Listen: Chemist Bryant Nelson on NanoGenotoxicology

In Spring 2016, chemist Bryant Nelson visited Swarthmore to deliver a Sigma Xi lecture. 

A bioanalytical chemist, Nelson is currently the nanogenotoxicology project leader in the DNA Science Group. His current research interests include investigating and characterizing the biological mechanisms of oxidatively induced DNA damage and its repair as they relate to the incidence and progression of age-related diseases such as cancer and metabolic syndrome. He is currently developing novel measurement platforms and mass spectrometry-based approaches for evaluating the impact of engineered nanomaterials on the induction of oxidative damage to DNA.

Sigma Xi is a national organization devoted to promoting scientific research. It has chapters at numerous college and university campuses, including Swarthmore College. Disciplines that are covered by Sigma Xi society are mathematics, statistics, engineering, biology, chemistry, physics, astronomy, and certain subfields of psychology and linguistics.


Audio Transcript

Bryant Nelson: I'm delighted to be here. Thank you very much Sigma Xi chapter. [inaudible 00:00:05] for inviting me. This is my first time with [inaudible 00:00:14]. Absolutely beautiful here. What I can't fathom ... I've been at NIST, National Institute of Standards and Technology, for 16 years now. The time has really flown by and I remember how I got this position. It was the senior, the final year of my graduate program and it was a lecturer, one of the scientists from NIST, actually came to the [inaudible 00:00:42] and was giving a lecture and I was asking lots of questions about the topics he was discussing, so many that after the seminar he came up to me, "You have to apply there for a position as a post-doc when you graduate at NIST."

Actually, I did that. It was a competitive process and 16 years have gone by, it's been fantastic. That scientist who invited me to come to NIST to do a post-doc is now the director of NIST and he's also the under Secretary for the Department of Commerce, so he's a great advocate back then and also now. I urge you to latch on to any advocates that you can find throughout your career and keep them close.

But today, I'd like to tell you a little bit about some of the work that we're excited about at NIST regarding the interactions of nano particles with DNA. I think it's a very important topic. We've been working in this area for about nine years now and we have some exciting data that I'd like to share with you, some early data and then some new projects that are moving forward.

So, what is NIST? NIST is actually part of the Commerce, we're an institute that is non-regulatory unlike the FDA. We don't have a lot of power to maybe do things, but we suggest that you do things in some way as far as measurements are concerned. We're the National Metrology Institute, what that means is that we set the standards and we measure things so that the United States can have a large economic impact on all sectors of the economy. We do measurements on objects such as proteins. We also do measurements on improving the technology of gene editing and we measure fuels, so we have a wide range of activities that we're involved in.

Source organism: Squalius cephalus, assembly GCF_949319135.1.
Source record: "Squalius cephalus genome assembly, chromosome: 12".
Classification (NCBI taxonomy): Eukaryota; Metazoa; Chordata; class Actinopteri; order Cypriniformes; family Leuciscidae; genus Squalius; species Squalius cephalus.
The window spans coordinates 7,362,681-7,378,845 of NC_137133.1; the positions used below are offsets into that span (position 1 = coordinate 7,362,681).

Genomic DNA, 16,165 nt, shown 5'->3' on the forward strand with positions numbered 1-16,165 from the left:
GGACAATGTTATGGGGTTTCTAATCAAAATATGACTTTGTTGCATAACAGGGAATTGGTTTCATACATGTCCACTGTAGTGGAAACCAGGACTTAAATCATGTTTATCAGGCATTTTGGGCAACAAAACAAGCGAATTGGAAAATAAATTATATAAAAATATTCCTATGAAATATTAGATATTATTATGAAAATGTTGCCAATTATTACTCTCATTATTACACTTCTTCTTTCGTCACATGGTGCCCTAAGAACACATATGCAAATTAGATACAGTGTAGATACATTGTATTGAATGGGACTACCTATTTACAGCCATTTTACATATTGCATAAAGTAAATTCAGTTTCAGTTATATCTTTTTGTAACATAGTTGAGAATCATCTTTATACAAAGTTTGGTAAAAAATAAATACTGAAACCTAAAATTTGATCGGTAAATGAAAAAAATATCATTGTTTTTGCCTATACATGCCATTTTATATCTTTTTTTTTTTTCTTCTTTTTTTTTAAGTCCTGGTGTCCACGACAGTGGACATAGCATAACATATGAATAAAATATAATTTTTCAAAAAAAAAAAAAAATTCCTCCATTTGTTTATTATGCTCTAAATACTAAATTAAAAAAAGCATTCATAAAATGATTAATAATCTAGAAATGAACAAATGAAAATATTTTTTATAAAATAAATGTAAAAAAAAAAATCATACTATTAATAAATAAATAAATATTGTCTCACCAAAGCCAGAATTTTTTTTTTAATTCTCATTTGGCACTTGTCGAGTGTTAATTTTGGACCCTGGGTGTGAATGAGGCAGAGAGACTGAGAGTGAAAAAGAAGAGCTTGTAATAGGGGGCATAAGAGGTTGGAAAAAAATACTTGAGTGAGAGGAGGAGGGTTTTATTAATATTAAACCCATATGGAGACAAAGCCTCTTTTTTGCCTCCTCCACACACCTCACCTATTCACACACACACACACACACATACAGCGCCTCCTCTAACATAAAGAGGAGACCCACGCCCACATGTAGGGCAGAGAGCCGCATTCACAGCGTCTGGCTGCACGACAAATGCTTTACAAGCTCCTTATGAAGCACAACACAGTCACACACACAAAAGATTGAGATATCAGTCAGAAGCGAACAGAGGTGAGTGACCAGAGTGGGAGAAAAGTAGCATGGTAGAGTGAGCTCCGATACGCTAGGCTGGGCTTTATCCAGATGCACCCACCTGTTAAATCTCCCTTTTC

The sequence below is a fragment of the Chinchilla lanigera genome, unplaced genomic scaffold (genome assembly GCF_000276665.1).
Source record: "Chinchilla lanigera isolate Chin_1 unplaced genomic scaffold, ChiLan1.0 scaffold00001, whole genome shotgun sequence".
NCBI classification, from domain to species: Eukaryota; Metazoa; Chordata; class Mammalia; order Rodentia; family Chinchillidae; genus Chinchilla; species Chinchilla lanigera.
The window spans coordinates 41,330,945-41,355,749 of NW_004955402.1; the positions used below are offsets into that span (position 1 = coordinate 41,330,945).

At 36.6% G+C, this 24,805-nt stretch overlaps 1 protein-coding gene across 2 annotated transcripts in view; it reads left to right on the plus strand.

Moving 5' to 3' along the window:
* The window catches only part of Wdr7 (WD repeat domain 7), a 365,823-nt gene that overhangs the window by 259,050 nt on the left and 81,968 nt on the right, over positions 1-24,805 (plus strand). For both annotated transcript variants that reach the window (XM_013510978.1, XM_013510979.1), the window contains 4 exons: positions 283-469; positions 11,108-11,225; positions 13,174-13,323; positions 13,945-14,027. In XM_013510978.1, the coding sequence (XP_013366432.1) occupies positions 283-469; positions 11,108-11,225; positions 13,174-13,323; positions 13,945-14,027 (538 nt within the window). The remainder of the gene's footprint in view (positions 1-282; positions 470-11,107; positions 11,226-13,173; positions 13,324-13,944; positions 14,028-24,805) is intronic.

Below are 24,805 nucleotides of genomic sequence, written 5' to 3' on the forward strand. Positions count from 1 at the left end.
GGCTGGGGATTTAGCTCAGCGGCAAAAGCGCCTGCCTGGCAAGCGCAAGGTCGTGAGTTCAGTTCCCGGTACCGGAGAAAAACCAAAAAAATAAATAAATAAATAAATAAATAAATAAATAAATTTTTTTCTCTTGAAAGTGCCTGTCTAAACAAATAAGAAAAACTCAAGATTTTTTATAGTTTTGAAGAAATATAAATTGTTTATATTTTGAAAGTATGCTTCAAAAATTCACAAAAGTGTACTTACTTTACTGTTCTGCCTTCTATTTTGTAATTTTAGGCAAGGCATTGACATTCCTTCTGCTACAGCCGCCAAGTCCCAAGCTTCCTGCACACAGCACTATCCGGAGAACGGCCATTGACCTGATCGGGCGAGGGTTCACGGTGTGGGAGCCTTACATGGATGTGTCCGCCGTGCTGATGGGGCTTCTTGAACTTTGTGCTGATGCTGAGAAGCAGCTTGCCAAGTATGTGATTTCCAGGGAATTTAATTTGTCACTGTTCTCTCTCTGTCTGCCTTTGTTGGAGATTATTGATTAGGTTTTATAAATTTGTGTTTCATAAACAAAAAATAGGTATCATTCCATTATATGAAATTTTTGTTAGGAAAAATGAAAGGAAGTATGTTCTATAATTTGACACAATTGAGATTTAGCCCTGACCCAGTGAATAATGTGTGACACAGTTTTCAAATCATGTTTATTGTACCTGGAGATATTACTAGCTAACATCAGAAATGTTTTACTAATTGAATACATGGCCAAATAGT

We were first thought of in 1788 in Article I Section 8 of the US Constitution where it was put out there that the United States needs to have a mechanism for setting the standards for our measurements and so the idea was there. It took another 120 years for our founders to actually create NIST. We were created in 1901 in D.C., established in actually downtown Washington D.C. as the National Bureau of Standards, you might have heard of that. We changed our name to the National Institute of Standards and Technology, not many people recognized that new name but we're still the same institute.

Just to give you a flavor of where we are located and how many employees work at the institute, we have two main locations: one in Gaithersburg, Maryland which is where I'm from. That campus is pretty much an academic type of environment, deer running around. It's quite beautiful, not as beautiful as [inaudible 00:04:18] with the sights. Our other main campus is in Boulder, Colorado. We have a total of about 5,000 employees including scientists and engineers and we have about 2,000 visiting guest researchers who visit all of our different campuses. Five different institutes around the United States going from D.C. all the way to Hawaii.

What do we actually do, day to day? Well we do measurement research, we measure things that are important for ensuring the economic well being of the United States. We put out standard records data, standard records materials. We perform calibrations and tests on airlines to make sure that, for example, the altimeters are working correctly, so our scientists actually go out and physically calibrate those instrumentations on those different types of airplanes. We do laboratory accreditation and we extend more than 400 standards committees. That's a general overview of the breadth of things that NIST is involved in.

Today I want to talk about, specifically, how we look at interactions of nano materials with DNA and this can be termed nano material DNA toxicology but that doesn't necessarily mean that there are things that are negative that come out of interactions with DNA. That's just the cover terminology for the field. We try to utilize the various types of models in our work, specifically we use three different models shown here on this graph. We use cellular models, we use cell models and we use also multicellular models to look at the effects of these nano particles and nano materials on DNA.